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Shipbuilder last won the day on January 24

Shipbuilder had the most liked content!

About Shipbuilder

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    Miniature shipmodelling, vintage radio construction, writing,maritime history (Merchant Navy).

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  1. Here is a very small model of the Berwick Law under full sail. This was built to the much smaller scale of 50 feet to 1 inch and only took about 24 hours to build, spread over a few days. I didn't bother with ratlines at all, but it is not really noticeable. The upper spars are a bit too thick, but an attractive model nevertheless! I know a lot of you work to much smaller scales than this, but 50 feet to 1 inch (1:600) is about my limit for miniatures. I have tried smaller scales, but without much success! Bob
  2. Very nice! Complicated build for a bottle. Here is my much larger Archibald Russell at 25 feet to 1 inch (1:300). One valuable tip that will work for a SIB regards the painted ports and the black stripe underneath. The white band was cut from a sheet of good quality paper and the black stripe ruled on with black ink. The painted ports were small squares of black carbon paper cut out and stuck on with the black uppermost. The band, complete with painted ports and black stripe was then stuck on the hull. It makes a very neat job and is OK for all scales. Bob
  3. The masts and spars vary in thickness depending on the model, but as they are made of metal, I can make then a lot thinner than wooden ones. Real sailing ships would not even stand up if their masts were too thick. A mast with a diameter of 2 feet at the deck level would only be 1/16th of an inch in a 32 feet to 1 inch scale model (1:384). I have no idea where Dave is. Bob
  4. Thanks I am kept from building SIBs by the unavoidable nature of the process! I have very little patience, and spending hours fiddling about through the neck of a bottle would not give me any pleasure at all - more like frustration. Wire rigging cannot be made fold down and up again without looking awful, and I doubt if I could ever get a sea into a bottle in a satisfactory manner. Rigging a SIB by conventional means seems to require the masts and spars to be too thick for my liking, probably as they have to have holes drilled through them, and need the added strength. I have made two or three SIB in years gone by, but on each occasion, I cut the bottoms off the bottles, and put them back after the ship was in, disguising the join with fancy ropework. But another annoying thing was the distortion caused by the glass (I used gin bottles). I know you can get really perfect bottles if you pay for them, or use light bulbs, or even old radio valves. But I just prefer the easier option of making them in display cases. But that does not stop me appreciating what ship bottlers achieve. For some time, I have been wondering where Dave Fellingham has gone - as his SIB was most impressive. A major problem with me would be the apparent time required - my patience wears thin very quickly! Bob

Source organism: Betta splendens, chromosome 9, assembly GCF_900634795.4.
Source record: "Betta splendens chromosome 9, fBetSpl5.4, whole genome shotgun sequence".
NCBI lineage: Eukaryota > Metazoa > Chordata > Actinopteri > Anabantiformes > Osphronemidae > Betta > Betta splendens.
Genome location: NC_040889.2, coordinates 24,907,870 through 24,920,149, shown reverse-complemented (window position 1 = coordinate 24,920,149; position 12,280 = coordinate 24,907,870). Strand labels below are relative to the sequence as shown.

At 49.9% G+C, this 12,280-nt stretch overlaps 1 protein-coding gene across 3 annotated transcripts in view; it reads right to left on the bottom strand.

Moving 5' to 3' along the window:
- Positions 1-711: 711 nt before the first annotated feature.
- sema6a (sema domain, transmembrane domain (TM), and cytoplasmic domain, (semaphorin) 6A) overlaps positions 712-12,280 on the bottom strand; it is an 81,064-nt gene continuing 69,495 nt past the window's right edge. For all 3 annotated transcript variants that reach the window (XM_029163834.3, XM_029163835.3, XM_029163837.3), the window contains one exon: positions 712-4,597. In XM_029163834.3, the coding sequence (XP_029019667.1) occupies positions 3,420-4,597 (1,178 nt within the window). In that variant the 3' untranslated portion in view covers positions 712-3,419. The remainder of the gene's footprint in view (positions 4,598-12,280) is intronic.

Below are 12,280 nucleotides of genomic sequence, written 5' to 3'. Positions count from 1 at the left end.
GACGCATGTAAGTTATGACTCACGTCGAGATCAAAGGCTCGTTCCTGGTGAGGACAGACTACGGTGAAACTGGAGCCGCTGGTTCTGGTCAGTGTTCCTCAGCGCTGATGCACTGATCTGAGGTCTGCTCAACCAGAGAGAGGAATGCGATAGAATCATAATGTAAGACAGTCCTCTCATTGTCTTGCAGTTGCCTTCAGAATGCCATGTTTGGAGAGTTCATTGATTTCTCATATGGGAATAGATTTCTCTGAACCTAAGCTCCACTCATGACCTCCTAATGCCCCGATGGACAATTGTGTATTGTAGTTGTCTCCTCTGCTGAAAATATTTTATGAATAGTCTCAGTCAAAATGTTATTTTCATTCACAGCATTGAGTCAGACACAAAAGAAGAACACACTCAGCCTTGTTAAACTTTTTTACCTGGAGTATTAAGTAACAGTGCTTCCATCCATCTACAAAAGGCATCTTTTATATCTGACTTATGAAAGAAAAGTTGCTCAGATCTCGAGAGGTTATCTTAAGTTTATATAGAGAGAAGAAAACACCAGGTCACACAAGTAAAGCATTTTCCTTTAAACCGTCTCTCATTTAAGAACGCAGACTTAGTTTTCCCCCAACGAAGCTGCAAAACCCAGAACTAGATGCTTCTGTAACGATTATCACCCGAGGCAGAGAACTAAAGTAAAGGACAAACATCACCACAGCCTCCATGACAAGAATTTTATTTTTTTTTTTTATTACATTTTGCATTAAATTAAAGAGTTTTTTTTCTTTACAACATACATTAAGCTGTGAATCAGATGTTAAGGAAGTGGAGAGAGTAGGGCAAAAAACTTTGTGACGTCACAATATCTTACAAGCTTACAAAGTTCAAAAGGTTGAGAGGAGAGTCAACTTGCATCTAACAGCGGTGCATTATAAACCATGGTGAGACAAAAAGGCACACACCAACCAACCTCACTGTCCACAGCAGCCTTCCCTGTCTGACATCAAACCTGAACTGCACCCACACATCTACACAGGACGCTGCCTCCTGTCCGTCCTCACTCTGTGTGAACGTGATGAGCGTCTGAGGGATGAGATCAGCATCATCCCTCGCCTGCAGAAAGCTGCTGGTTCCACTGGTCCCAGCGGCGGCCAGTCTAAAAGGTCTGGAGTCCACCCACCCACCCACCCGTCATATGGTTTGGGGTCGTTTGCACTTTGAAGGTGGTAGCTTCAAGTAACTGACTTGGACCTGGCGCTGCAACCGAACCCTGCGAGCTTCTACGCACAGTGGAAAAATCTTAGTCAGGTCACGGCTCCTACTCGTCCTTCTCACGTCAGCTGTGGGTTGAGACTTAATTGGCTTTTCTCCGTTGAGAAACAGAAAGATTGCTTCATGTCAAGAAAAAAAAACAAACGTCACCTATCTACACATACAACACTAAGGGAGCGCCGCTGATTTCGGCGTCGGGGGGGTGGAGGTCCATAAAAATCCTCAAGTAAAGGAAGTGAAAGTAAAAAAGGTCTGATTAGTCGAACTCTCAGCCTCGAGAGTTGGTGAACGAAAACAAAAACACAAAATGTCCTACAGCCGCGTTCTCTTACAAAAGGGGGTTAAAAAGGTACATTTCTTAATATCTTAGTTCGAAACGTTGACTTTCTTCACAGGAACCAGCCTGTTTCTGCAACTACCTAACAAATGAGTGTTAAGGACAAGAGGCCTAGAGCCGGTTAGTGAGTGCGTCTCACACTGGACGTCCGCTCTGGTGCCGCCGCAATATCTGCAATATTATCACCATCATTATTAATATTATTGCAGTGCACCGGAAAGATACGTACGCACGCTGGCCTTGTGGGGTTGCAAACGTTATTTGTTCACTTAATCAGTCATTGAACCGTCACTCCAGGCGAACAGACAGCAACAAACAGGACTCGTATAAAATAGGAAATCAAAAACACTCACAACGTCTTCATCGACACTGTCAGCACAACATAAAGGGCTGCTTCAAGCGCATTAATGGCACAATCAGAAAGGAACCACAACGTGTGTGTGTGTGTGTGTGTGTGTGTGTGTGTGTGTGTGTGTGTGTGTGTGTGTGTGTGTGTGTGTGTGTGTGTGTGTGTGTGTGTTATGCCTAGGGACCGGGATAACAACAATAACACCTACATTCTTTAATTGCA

5. 32 feet to 1 inch (1:384) - Scratchbuilt - Bob
  6. This is my weak point - no patience whatsoever! Bob
  7. It was an experimental sea. It was a piece of soft sign-writing plastic that I made shallow grooves in with a metal roller, and then spray painted. OK for calm seas with ships at anchor. Bob
  8. What does "winging it" mean? Bob
  9. Everard's coaster. Austerity. Bob
  10. The small trading barque Belle of Lagos. Scratchbuilt. 20 feet to 1 inch (1:240). Building time , 42 hours, including display case and carrying case. Bob
  11. I have been at it again, and this time, I took an image of my model of the tea clipper Norman Court, under full sail, built to a scale of 32 feet to 1 inch (1:384) and put it in a calm sea, and called it "becalmed!" Bob
  12. After an awful lot of experimenting, I have now found out how to save the files. Here is a 32 feet to 1 inch (1:384) model of the steel barque East African. Bob
  13. Very unlilely that they had hammocks in the forecastle, as I have never heard of hammocks in merchant ships of any nationality, and most of the forecastle was open to the elements anyway. The enclosed spaces behind the forecastle portholes were far too small to take either bunks or hammocks! But however it was arranged, I doubt if anyone will notice. Ships altered so much over their lives, I never even try to show models at any specific time. I stick as close to the plan as possible, thus depicting the ship "as built!" Preussen didn't really last long enought to be altered much! My models are often described by others as "perfect in every detail," but this never has, and never will be, true! I am a long way from being a purist, but it helps if anyone queries things to be able to say, "well, it's built according to the plan!" On models of passenger liners, I often have to be content with guessing the porthole positions, as they don't always show them on both sides, but I don't recall anyone ever saying they were wrong! Bob
  14. I thought there must be some reason, although I would always go by the plan rather than someone else's model. According to my plan, there is no living accommodation in the forecastle anyway. On the starboard side (pictured above), the portholes left to right open into the lamp room, washbasins, bath and WC, (four rooms) with the fifth porthole at the front opening into the forecastle itself. But as you say, the porholes are so tiny, it will not matter anyway as hardly anyone will see them. Bob
  15. The porthole spacing on the forecastle is different to that shown on the plan! Is there a reason for this? Bob